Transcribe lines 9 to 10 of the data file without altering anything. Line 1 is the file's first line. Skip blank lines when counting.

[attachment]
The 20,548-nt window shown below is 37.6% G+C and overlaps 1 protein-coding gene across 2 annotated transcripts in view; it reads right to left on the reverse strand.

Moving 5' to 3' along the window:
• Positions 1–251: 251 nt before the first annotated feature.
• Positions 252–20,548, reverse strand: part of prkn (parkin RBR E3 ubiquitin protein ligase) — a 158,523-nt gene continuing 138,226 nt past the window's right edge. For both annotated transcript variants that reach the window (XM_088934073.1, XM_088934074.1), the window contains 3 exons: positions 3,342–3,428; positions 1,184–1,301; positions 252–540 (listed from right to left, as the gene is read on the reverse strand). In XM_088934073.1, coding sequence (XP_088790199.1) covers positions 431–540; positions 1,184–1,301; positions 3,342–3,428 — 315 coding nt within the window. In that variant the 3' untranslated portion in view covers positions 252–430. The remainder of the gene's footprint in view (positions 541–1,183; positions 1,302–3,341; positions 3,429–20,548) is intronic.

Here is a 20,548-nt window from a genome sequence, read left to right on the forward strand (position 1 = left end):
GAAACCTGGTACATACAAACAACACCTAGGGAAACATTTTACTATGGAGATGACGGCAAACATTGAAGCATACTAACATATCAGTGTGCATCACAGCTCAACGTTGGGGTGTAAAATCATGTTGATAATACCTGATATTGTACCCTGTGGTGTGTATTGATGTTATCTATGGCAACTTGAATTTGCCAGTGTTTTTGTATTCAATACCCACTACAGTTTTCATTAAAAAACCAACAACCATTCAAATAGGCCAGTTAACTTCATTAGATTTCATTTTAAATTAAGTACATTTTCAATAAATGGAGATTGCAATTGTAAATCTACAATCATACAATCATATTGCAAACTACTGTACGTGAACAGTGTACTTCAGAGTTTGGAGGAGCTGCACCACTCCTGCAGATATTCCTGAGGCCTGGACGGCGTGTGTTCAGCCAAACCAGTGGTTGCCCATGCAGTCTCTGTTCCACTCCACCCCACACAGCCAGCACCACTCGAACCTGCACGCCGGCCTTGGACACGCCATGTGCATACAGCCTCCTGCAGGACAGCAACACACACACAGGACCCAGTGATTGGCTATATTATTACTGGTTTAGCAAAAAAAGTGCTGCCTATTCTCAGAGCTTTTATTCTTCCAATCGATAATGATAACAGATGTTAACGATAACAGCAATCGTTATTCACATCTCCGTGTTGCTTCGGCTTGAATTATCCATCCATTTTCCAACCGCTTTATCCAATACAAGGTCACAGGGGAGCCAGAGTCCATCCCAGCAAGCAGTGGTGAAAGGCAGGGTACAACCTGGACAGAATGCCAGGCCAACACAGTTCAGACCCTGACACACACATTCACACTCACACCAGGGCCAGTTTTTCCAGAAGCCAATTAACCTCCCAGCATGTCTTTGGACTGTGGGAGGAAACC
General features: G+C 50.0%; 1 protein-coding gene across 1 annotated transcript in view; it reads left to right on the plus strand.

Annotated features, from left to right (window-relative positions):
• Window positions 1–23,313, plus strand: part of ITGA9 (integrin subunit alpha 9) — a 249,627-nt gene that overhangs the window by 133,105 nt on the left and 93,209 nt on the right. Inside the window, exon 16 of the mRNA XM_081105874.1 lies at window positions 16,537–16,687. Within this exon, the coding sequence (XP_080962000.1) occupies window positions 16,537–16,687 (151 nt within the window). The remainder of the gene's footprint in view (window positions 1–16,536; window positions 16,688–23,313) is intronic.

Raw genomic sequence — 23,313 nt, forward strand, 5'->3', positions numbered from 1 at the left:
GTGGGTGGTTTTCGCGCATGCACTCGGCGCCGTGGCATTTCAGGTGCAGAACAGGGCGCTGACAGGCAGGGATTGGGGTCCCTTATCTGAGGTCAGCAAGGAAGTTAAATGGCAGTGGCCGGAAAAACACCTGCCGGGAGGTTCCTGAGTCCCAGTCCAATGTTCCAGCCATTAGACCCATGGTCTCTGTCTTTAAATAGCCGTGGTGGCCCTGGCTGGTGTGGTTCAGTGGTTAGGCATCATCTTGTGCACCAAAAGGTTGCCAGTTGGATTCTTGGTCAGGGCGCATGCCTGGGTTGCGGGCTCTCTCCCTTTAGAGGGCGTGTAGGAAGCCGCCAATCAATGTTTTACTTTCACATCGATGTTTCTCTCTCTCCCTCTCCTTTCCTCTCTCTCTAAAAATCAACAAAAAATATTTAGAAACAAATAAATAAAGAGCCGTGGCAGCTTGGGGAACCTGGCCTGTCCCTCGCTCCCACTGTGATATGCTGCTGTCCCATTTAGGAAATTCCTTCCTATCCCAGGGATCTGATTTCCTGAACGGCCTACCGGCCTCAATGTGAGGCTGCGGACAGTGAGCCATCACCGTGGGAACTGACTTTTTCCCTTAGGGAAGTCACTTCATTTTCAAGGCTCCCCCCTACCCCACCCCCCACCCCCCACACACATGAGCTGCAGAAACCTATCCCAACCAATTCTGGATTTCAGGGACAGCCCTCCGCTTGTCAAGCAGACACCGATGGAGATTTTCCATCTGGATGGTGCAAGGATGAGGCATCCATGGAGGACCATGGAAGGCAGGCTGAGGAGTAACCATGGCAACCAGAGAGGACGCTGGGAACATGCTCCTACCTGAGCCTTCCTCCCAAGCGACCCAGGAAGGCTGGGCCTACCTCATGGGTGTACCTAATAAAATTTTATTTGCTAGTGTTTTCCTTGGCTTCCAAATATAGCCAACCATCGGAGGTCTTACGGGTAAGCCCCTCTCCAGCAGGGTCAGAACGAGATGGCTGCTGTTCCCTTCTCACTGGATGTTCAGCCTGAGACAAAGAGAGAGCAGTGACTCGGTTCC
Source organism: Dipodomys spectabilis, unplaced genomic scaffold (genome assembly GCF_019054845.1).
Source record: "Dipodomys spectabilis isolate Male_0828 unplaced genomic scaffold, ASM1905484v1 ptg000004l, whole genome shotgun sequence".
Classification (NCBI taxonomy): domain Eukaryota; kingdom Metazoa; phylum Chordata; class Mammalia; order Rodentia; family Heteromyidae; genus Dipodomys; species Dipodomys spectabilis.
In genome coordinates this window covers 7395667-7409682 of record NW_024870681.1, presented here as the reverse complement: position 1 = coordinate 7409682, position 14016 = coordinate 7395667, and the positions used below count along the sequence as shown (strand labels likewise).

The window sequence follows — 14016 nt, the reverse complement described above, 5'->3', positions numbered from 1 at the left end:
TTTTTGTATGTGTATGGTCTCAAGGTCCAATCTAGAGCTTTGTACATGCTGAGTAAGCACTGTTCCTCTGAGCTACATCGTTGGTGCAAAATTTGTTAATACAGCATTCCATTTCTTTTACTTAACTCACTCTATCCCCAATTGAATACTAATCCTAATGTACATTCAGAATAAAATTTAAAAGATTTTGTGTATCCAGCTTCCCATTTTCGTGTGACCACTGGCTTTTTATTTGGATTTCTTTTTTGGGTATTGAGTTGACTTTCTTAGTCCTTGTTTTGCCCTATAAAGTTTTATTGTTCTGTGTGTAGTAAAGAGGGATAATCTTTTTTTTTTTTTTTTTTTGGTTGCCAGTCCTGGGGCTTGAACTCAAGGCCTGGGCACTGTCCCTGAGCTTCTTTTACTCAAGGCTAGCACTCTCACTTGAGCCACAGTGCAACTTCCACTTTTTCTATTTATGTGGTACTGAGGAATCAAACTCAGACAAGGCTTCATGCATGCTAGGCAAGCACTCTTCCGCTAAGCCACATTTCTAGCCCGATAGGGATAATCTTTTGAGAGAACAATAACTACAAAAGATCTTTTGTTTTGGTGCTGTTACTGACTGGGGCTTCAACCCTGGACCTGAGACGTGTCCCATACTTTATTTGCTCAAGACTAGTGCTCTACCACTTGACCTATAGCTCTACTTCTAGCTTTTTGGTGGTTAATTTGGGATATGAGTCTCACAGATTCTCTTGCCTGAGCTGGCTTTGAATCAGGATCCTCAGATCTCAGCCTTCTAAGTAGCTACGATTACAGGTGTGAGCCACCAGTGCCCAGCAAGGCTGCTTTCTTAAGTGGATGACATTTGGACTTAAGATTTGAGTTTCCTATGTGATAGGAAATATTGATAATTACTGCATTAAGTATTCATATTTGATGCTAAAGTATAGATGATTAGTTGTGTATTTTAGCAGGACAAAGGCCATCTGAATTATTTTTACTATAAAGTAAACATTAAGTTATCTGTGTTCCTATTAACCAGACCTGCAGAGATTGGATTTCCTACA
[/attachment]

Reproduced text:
• Window positions 1–23,313, plus strand: part of ITGA9 (integrin subunit alpha 9) — a 249,627-nt gene that overhangs the window by 133,105 nt on the left and 93,209 nt on the right. Inside the window, exon 16 of the mRNA XM_081105874.1 lies at window positions 16,537–16,687. Within this exon, the coding sequence (XP_080962000.1) occupies window positions 16,537–16,687 (151 nt within the window). The remainder of the gene's footprint in view (window positions 1–16,536; window positions 16,688–23,313) is intronic.

Raw genomic sequence — 23,313 nt, forward strand, 5'->3', positions numbered from 1 at the left: